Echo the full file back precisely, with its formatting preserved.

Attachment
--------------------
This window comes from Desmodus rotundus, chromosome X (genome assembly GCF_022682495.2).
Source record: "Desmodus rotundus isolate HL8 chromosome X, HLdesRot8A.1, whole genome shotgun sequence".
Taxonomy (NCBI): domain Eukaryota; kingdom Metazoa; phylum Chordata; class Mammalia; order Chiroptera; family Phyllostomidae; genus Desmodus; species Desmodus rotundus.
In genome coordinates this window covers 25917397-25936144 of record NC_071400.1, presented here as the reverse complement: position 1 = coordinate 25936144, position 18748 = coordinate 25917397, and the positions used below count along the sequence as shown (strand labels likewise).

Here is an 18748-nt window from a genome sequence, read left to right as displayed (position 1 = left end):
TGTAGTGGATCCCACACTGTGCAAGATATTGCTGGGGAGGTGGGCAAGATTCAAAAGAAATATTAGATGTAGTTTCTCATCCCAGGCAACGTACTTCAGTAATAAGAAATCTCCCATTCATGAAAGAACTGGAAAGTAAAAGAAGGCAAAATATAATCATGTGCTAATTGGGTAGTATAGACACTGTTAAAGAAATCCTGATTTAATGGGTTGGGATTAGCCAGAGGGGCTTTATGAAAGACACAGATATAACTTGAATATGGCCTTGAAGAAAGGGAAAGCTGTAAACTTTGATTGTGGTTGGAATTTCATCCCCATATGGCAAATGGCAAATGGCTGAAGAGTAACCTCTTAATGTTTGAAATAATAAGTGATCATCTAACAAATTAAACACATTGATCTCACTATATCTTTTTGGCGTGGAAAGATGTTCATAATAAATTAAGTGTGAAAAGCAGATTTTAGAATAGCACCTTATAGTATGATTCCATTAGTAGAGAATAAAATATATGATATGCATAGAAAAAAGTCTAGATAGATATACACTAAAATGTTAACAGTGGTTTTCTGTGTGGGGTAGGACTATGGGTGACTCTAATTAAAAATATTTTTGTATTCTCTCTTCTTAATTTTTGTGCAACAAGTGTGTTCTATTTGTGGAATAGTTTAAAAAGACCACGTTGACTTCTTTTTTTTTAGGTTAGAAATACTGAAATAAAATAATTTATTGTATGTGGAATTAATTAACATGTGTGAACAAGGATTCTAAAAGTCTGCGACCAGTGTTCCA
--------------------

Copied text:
This window comes from Desmodus rotundus, chromosome X (genome assembly GCF_022682495.2).
Source record: "Desmodus rotundus isolate HL8 chromosome X, HLdesRot8A.1, whole genome shotgun sequence".
Taxonomy (NCBI): domain Eukaryota; kingdom Metazoa; phylum Chordata; class Mammalia; order Chiroptera; family Phyllostomidae; genus Desmodus; species Desmodus rotundus.
In genome coordinates this window covers 25917397-25936144 of record NC_071400.1, presented here as the reverse complement: position 1 = coordinate 25936144, position 18748 = coordinate 25917397, and the positions used below count along the sequence as shown (strand labels likewise).

Here is an 18748-nt window from a genome sequence, read left to right as displayed (position 1 = left end):
TGTAGTGGATCCCACACTGTGCAAGATATTGCTGGGGAGGTGGGCAAGATTCAAAAGAAATATTAGATGTAGTTTCTCATCCCAGGCAACGTACTTCAGTAATAAGAAATCTCCCATTCATGAAAGAACTGGAAAGTAAAAGAAGGCAAAATATAATCATGTGCTAATTGGGTAGTATAGACACTGTTAAAGAAATCCTGATTTAATGGGTTGGGATTAGCCAGAGGGGCTTTATGAAAGACACAGATATAACTTGAATATGGCCTTGAAGAAAGGGAAAGCTGTAAACTTTGATTGTGGTTGGAATTTCATCCCCATATGGCAAATGGCAAATGGCTGAAGAGTAACCTCTTAATGTTTGAAATAATAAGTGATCATCTAACAAATTAAACACATTGATCTCACTATATCTTTTTGGCGTGGAAAGATGTTCATAATAAATTAAGTGTGAAAAGCAGATTTTAGAATAGCACCTTATAGTATGATTCCATTAGTAGAGAATAAAATATATGATATGCATAGAAAAAAGTCTAGATAGATATACACTAAAATGTTAACAGTGGTTTTCTGTGTGGGGTAGGACTATGGGTGACTCTAATTAAAAATATTTTTGTATTCTCTCTTCTTAATTTTTGTGCAACAAGTGTGTTCTATTTGTGGAATAGTTTAAAAAGACCACGTTGACTTCTTTTTTTTTAGGTTAGAAATACTGAAATAAAATAATTTATTGTATGTGGAATTAATTAACATGTGTGAACAAGGATTCTAAAAGTCTGCGACCAGTGTTCCA